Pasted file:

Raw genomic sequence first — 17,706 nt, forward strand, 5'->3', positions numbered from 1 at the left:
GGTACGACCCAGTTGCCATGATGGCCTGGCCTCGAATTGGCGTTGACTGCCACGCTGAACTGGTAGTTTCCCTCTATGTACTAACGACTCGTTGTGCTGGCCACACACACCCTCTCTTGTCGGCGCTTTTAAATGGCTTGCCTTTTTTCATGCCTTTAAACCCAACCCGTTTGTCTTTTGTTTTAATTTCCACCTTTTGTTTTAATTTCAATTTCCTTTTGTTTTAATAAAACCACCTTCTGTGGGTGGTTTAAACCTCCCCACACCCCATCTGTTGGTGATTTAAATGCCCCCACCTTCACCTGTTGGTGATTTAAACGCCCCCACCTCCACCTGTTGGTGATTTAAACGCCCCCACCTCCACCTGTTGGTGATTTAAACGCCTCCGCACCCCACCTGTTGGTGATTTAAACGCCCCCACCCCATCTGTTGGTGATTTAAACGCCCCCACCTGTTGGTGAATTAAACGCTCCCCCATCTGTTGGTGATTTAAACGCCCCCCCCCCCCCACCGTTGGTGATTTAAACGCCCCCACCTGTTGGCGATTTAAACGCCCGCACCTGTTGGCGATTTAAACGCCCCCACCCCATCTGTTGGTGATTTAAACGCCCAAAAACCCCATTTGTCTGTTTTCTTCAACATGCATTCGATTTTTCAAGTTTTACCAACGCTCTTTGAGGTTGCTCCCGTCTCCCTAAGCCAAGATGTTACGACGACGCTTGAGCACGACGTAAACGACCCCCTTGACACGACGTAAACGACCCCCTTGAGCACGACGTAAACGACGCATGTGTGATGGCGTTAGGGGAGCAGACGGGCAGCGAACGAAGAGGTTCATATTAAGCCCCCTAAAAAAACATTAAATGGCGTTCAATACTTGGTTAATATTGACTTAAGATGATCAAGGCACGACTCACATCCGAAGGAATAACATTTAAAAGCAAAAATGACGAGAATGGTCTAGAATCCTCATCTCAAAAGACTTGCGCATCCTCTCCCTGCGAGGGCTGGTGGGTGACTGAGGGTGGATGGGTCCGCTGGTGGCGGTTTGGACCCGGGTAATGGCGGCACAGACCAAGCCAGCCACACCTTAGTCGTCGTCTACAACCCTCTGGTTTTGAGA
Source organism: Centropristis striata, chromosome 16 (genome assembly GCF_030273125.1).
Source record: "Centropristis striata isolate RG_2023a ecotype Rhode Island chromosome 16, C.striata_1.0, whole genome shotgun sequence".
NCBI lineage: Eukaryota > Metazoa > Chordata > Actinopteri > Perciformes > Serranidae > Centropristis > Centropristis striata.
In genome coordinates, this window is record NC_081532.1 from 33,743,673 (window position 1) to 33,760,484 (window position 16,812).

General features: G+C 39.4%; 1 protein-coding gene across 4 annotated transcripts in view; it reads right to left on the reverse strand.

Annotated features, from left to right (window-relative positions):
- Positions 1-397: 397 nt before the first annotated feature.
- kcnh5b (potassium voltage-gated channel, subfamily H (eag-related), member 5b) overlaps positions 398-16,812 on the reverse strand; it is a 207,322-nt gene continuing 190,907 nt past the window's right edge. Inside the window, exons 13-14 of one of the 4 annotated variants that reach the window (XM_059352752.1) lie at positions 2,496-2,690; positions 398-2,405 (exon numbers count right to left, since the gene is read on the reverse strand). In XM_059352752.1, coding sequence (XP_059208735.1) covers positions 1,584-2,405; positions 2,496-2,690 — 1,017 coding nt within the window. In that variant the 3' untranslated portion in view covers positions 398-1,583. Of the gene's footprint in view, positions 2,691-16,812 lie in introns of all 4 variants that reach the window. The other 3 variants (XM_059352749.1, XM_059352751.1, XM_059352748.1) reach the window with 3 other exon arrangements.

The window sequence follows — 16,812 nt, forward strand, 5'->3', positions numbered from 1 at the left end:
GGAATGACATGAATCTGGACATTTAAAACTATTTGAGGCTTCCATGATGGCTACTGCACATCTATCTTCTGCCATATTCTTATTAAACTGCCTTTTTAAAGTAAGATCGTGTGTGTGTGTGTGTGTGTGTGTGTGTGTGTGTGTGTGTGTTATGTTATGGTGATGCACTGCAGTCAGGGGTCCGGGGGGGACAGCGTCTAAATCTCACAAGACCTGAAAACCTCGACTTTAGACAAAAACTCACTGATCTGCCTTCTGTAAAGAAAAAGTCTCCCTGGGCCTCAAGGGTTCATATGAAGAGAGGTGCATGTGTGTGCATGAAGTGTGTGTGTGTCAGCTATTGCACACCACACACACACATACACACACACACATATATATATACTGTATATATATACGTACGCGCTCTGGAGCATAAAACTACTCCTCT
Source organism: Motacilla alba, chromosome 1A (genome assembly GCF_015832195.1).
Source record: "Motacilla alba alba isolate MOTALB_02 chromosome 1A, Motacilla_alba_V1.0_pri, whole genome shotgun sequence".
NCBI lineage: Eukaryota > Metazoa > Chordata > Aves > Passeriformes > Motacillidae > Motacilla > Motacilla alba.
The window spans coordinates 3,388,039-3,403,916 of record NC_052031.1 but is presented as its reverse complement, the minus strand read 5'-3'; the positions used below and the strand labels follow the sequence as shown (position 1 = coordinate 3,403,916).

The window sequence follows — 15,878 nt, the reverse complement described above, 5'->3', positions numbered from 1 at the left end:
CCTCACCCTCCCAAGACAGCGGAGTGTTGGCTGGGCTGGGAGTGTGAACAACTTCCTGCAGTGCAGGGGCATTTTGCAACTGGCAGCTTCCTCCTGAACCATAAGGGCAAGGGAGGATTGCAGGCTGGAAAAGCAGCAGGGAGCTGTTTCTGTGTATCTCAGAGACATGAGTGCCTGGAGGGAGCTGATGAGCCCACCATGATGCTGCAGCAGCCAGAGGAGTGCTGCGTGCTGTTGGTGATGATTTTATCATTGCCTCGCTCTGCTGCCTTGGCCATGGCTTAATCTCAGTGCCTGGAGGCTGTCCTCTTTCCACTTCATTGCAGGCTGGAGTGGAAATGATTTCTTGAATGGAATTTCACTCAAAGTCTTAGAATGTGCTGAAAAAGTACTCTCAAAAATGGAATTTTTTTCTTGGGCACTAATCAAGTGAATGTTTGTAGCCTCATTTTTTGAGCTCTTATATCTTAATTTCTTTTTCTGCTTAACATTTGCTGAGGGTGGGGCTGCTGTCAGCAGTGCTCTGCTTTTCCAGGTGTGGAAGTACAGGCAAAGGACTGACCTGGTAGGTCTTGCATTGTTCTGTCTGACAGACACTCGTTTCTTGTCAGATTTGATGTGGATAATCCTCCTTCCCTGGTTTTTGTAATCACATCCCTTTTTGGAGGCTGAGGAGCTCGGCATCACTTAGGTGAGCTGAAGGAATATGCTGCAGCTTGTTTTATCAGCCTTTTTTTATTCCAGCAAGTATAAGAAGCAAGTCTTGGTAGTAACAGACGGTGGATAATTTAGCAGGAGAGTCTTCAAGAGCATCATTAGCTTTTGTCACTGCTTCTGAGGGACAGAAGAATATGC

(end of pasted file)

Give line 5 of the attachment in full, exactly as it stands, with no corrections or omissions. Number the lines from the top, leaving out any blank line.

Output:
NCBI lineage: Eukaryota > Metazoa > Chordata > Actinopteri > Perciformes > Serranidae > Centropristis > Centropristis striata.